Next president must come from the South —Ndume

August 2, 2020
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The senator representing Borno South and chairman, Senate Committee on Army,  Ali Ndume, speaks  about the 2023 presidential ticket of the governing All Progressives Congress and members of his party who may wish to vie for the country’s topmost job, the Mai Mala Buni-led caretaker committee of the party in an exclusive interview with Deputy Group Politics Editor, TAIWO AMODU.

Your  party, the All Progressives Congress (APC)  recently inaugurated a caretaker committee with Yobe State governor, Mai Mala Buni, as chairman. Do you think the team has  the capacity to ensure genuine reconciliation?

I think because as you know, the governor of Yobe State until his appointment as the governor of Yobe State was purely a party administrator. He started from councilor, he became the national secretary and during that time, all through, the party was stable and because he is known as a man of character and a gentleman. So, the governors and all of us in the APC at the highest level have confidence in him. In fact, to me, APC could have gone haywire but now they have a good doctor that can take care of it. I am confident of that.

But some people have their doubts considering the fact that the governors’ forum is also a power block and some are saying that President Muhammadu Buhari unwittingly surrendered the party’s structure to the governors.

The truth is that party is about people; party is about interest and in the history of party, besides the presidency, the next level of power is the governors, you cannot take that away from them.

In fact, in most of the states that we have it is the governors that keep the party going. So, he who pays the piper [calls] the tune. It is a natural thing and it has been like that. In fact to me, the governors of APC are governors that are more democratic in the sense that they did not apportion power to themselves. Remember, during the time of PDP, the Governors Forum was so strong that they were calling the tune to the party but this one is not like that. In fact, in every disadvantage there is advantage. I believe that had our governors asserted themselves abinitio, we would not have entered this crisis but they left the party for Adams Oshiomhole as a sole administrator and he messed it up.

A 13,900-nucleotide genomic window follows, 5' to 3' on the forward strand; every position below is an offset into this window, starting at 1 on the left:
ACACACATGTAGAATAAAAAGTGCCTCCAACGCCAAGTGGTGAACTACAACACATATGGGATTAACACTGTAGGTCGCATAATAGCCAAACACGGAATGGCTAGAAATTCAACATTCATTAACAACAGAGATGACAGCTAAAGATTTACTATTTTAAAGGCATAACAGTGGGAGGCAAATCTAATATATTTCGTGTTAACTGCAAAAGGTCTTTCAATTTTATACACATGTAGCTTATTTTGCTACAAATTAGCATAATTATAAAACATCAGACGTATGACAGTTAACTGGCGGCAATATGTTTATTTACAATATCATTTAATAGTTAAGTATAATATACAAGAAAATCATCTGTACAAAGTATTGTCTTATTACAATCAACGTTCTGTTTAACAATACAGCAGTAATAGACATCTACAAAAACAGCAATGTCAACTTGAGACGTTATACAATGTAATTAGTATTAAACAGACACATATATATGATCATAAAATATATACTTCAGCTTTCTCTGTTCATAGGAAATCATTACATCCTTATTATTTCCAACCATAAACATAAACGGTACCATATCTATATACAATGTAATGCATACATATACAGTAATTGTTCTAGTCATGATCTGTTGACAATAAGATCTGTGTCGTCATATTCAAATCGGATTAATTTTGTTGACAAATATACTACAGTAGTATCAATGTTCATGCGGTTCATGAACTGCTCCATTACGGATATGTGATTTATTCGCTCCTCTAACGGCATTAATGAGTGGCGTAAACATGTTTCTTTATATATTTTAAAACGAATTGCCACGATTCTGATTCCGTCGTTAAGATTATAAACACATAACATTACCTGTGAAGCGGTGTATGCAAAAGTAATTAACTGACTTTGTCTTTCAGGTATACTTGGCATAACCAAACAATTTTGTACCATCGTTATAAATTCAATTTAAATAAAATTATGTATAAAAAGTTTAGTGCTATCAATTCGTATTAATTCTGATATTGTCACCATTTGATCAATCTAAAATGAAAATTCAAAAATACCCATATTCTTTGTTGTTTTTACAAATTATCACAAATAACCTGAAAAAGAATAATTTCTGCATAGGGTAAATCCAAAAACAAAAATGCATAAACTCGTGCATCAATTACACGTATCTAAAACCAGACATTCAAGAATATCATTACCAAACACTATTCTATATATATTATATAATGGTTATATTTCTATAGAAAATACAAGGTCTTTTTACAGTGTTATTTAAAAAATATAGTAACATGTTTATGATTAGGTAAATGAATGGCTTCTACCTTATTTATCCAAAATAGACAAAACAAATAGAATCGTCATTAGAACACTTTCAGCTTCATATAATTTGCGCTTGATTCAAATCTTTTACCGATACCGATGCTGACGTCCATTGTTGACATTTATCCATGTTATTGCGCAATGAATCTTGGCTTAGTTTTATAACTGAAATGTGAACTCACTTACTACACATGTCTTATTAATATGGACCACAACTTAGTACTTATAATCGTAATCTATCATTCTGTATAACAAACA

Another argument is why the leaders of the party had to wait that long to allow Oshiomhole whom you described as sole administrator polarise the party?

There was no leader. There was a vacuum of leadership.

But the party has statutory organs that could moderate what the NWC was doing. The NEC was there, the National Caucus was there …

As I told you, the governors and the president were supposed to be persons that should assert their positions to checkmate what happened to the party when the former chairman personalised and privatised the party and that cost us six states. Odigie Oyegun handed over 24 states and when Oshiomhole came on board, we ended up with 18 and two states are at stake. Had it been the governors asserted themselves and the president too… but we know that our president is more or less a father of the party and he watched until it started getting out of hand before he would come in when it was nearly too late.